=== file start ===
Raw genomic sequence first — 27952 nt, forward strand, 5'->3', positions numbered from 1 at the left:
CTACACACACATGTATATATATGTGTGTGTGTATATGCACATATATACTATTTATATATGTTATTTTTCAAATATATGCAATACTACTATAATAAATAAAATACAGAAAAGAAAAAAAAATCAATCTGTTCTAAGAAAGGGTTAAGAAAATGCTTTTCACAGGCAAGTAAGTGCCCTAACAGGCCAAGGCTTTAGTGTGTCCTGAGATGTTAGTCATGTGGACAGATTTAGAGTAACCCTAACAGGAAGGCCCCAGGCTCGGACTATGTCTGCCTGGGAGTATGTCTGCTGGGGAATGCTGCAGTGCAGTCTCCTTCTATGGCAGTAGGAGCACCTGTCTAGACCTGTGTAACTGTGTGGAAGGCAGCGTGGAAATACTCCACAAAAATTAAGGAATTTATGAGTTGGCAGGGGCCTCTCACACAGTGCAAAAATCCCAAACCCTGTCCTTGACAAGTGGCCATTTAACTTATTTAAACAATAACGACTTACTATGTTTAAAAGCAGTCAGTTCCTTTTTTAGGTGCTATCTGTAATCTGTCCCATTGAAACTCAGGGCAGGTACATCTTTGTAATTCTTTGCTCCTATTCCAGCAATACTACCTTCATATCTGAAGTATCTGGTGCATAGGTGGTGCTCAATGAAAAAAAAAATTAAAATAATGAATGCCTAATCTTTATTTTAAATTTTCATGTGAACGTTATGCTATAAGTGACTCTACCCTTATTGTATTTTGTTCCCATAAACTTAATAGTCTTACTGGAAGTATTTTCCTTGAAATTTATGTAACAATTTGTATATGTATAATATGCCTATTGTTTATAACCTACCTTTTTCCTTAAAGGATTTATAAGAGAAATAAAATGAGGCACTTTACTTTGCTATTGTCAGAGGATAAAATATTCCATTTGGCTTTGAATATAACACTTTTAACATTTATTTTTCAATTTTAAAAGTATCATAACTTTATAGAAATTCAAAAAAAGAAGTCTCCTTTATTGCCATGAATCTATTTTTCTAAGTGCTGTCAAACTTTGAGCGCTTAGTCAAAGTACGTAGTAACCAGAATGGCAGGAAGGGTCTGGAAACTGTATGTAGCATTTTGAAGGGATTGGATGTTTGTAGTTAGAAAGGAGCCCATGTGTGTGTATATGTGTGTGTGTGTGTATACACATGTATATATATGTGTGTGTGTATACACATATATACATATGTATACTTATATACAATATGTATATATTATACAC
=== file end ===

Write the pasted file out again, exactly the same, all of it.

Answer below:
Raw genomic sequence first — 27952 nt, forward strand, 5'->3', positions numbered from 1 at the left:
CTACACACACATGTATATATATGTGTGTGTGTATATGCACATATATACTATTTATATATGTTATTTTTCAAATATATGCAATACTACTATAATAAATAAAATACAGAAAAGAAAAAAAAATCAATCTGTTCTAAGAAAGGGTTAAGAAAATGCTTTTCACAGGCAAGTAAGTGCCCTAACAGGCCAAGGCTTTAGTGTGTCCTGAGATGTTAGTCATGTGGACAGATTTAGAGTAACCCTAACAGGAAGGCCCCAGGCTCGGACTATGTCTGCCTGGGAGTATGTCTGCTGGGGAATGCTGCAGTGCAGTCTCCTTCTATGGCAGTAGGAGCACCTGTCTAGACCTGTGTAACTGTGTGGAAGGCAGCGTGGAAATACTCCACAAAAATTAAGGAATTTATGAGTTGGCAGGGGCCTCTCACACAGTGCAAAAATCCCAAACCCTGTCCTTGACAAGTGGCCATTTAACTTATTTAAACAATAACGACTTACTATGTTTAAAAGCAGTCAGTTCCTTTTTTAGGTGCTATCTGTAATCTGTCCCATTGAAACTCAGGGCAGGTACATCTTTGTAATTCTTTGCTCCTATTCCAGCAATACTACCTTCATATCTGAAGTATCTGGTGCATAGGTGGTGCTCAATGAAAAAAAAAATTAAAATAATGAATGCCTAATCTTTATTTTAAATTTTCATGTGAACGTTATGCTATAAGTGACTCTACCCTTATTGTATTTTGTTCCCATAAACTTAATAGTCTTACTGGAAGTATTTTCCTTGAAATTTATGTAACAATTTGTATATGTATAATATGCCTATTGTTTATAACCTACCTTTTTCCTTAAAGGATTTATAAGAGAAATAAAATGAGGCACTTTACTTTGCTATTGTCAGAGGATAAAATATTCCATTTGGCTTTGAATATAACACTTTTAACATTTATTTTTCAATTTTAAAAGTATCATAACTTTATAGAAATTCAAAAAAAGAAGTCTCCTTTATTGCCATGAATCTATTTTTCTAAGTGCTGTCAAACTTTGAGCGCTTAGTCAAAGTACGTAGTAACCAGAATGGCAGGAAGGGTCTGGAAACTGTATGTAGCATTTTGAAGGGATTGGATGTTTGTAGTTAGAAAGGAGCCCATGTGTGTGTATATGTGTGTGTGTGTGTATACACATGTATATATATGTGTGTGTGTATACACATATATACATATGTATACTTATATACAATATGTATATATTATACAC